Blog: Parole for those with life sentences would be harder

An amendment that passed by a single vote in the House of Delegates Tuesday morning takes the teeth out of a bill that gives the governor a deadline to act on a recommendation to parole an inmate serving a life sentence.

The amendment passed with a vote of 67-66, with seven delegates not voting. Soon after the vote, Del. Michael Vaughn, D- Prince George’s County, – who voted for it – made a motion to reconsider the amendment. Del. Curt Anderson, D- Baltimore City, moved to actually vote on the reconsideration on Wednesday.

The bill, already passed by both House and Senate in slightly different form, would give the governor a time limit to take action on a recommendation from the Parole Commission to parole an inmate serving a life sentence. If the governor does not act in time – 90 days according to the House version, and 180 days according to the Senate version – the inmate would be automatically paroled.

As the Senate bill came to the House on Tuesday, Del. John Olszewski, D- Baltimore County, proposed an amendment to completely change what happens when the governor does not take action. instead of the inmate being released from prison as the original bill had it, the inmate would stay in prison under the amendment.

“The people deserve answers, and I don’t think the default answer should be yes,” Olszewski said.

Impassioned arguments came from both sides of the aisle on Tuesday morning.

Del. Pat McDonough, R-Baltimore and Harford, said that during his campaign, he heard from lots of different constituencies asking him to do different things in Annapolis. However, he said, nobody asked him to do anything to bring more mercy to people serving life prison sentences, like convicted murderers.

“Who is benefitting?” McDonough asked. “The victims? The community? I am amazed this is even here.”

Anderson said that he could not argue for the people who are currently serving life sentences with the possibility of parole; their crimes are what they are. However, he said that those inmates have been vying for parole for years and have spent at least 25 years in prison already.

According to previous debate, only about seven inmates would be affected by the bill.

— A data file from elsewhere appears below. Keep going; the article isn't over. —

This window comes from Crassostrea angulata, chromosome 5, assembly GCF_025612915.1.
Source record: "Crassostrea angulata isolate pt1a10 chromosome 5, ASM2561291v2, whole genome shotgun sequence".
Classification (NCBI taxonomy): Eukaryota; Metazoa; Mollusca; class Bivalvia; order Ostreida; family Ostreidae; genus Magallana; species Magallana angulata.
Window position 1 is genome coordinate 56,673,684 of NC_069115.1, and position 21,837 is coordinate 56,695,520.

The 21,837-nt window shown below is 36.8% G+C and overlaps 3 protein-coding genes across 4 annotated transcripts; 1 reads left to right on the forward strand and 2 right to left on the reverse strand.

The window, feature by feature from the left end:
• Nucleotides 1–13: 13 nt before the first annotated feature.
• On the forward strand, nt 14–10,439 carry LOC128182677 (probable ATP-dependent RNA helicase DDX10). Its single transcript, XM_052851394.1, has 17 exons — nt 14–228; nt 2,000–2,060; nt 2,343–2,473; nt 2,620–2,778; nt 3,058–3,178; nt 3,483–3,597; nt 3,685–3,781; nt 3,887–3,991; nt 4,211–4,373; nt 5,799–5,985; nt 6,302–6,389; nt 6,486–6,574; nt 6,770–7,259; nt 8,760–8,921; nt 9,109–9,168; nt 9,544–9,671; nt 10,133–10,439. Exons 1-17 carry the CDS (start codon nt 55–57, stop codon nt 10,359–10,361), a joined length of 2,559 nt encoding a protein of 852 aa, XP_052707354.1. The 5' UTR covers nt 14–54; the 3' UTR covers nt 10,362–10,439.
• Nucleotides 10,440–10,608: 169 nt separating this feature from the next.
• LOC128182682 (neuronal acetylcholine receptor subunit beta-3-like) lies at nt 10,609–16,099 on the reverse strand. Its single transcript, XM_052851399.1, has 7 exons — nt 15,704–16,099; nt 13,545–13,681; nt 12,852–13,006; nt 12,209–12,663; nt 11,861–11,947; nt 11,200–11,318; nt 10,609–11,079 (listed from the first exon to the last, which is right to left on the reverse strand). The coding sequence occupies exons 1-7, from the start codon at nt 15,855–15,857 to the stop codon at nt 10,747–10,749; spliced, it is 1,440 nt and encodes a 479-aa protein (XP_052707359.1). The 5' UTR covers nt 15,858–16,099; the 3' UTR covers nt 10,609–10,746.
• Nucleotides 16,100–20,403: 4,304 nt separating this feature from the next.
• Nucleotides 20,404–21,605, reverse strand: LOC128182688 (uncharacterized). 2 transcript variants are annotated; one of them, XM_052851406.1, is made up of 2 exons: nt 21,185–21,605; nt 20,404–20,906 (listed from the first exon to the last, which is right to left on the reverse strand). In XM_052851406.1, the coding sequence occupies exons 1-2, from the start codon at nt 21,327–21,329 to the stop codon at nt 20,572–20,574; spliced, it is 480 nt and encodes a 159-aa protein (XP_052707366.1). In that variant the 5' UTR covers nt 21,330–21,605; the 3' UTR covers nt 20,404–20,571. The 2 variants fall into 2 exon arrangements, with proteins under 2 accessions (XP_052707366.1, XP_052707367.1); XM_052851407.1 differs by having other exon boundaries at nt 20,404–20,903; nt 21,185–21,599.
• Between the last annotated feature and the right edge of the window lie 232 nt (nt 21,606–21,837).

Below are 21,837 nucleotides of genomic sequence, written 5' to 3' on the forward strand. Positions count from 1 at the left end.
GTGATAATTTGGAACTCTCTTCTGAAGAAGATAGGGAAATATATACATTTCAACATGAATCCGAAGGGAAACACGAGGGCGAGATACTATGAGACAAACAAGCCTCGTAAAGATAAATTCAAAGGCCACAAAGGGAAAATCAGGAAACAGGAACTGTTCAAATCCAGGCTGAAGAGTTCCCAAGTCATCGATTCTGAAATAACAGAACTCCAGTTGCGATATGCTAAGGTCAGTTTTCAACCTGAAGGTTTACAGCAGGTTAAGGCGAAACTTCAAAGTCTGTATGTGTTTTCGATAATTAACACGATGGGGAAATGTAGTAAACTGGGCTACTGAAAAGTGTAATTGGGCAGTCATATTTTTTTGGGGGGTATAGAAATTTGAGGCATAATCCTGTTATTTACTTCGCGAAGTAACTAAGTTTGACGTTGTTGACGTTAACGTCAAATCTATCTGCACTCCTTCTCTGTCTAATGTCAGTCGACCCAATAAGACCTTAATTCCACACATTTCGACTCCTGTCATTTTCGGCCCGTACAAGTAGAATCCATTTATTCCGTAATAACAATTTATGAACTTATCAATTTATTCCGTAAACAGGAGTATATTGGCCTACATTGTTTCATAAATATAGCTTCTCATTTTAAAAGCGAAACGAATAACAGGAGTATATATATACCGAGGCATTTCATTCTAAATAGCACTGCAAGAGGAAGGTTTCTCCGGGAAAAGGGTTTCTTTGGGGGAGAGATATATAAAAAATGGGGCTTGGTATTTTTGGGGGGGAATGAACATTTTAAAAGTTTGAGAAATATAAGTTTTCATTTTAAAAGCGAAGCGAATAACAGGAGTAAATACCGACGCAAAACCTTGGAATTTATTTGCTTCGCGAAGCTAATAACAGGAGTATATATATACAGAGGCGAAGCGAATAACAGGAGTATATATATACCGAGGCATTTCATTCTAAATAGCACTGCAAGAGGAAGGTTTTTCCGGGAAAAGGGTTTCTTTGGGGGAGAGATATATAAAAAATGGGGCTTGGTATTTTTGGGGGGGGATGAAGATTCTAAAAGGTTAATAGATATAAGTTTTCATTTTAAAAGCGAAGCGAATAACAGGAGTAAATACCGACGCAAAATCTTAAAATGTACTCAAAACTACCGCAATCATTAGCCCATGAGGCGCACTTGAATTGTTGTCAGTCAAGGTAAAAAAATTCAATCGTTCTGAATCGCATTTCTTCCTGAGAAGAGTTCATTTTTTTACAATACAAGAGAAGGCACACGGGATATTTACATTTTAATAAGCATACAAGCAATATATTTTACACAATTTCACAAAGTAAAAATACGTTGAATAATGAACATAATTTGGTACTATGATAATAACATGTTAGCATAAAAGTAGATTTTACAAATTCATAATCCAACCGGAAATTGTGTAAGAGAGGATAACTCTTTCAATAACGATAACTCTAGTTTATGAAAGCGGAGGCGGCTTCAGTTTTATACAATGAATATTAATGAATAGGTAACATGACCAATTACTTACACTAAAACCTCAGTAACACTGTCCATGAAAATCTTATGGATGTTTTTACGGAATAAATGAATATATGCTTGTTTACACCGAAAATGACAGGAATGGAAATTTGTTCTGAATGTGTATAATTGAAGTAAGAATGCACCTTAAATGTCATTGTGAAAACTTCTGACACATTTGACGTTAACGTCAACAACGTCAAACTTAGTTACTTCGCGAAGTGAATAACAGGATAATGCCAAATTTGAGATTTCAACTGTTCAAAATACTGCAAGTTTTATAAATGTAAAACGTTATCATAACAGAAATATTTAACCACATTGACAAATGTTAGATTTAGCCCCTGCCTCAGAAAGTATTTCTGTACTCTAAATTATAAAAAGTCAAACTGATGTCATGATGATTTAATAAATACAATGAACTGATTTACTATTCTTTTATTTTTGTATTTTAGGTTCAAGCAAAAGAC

Members of the Parole Commission hear many pleas for forgiveness, Anderson said, and they do check the entire record. Victims of crime and their families are always notified when a parole hearing concerning them is coming up, and are given every opportunity to add to the record.

In 47 states, Anderson said, the Parole Commission has the final word on who gets out of prison early.

“Maryland is one of three states where the governor is involved. And what we’re trying to say is, ‘Governor, you remain involved, but…’” Anderson said.

Del. Jon Cardin, D- Baltimore County, agreed with Anderson’s position. Under the initial bill, it is still very easy for the governor to deny parole to someone serving a life sentence. He just has a time frame in which to do that.

Many members reacted with gasps to the razor-close vote tally on the initial amendment. The vote on the motion that would move its reconsideration to Wednesday passed with a much more comfortable margin: 83-56.

–Megan Poinski

About The Author

Len Lazarick

Len Lazarick was the founding editor and publisher of and is currently the president of its nonprofit corporation and chairman of its board He was formerly the State House bureau chief of the daily Baltimore Examiner from its start in April 2006 to its demise in February 2009. He was a copy editor on the national desk of the Washington Post for eight years before that, and has spent decades covering Maryland politics and government.

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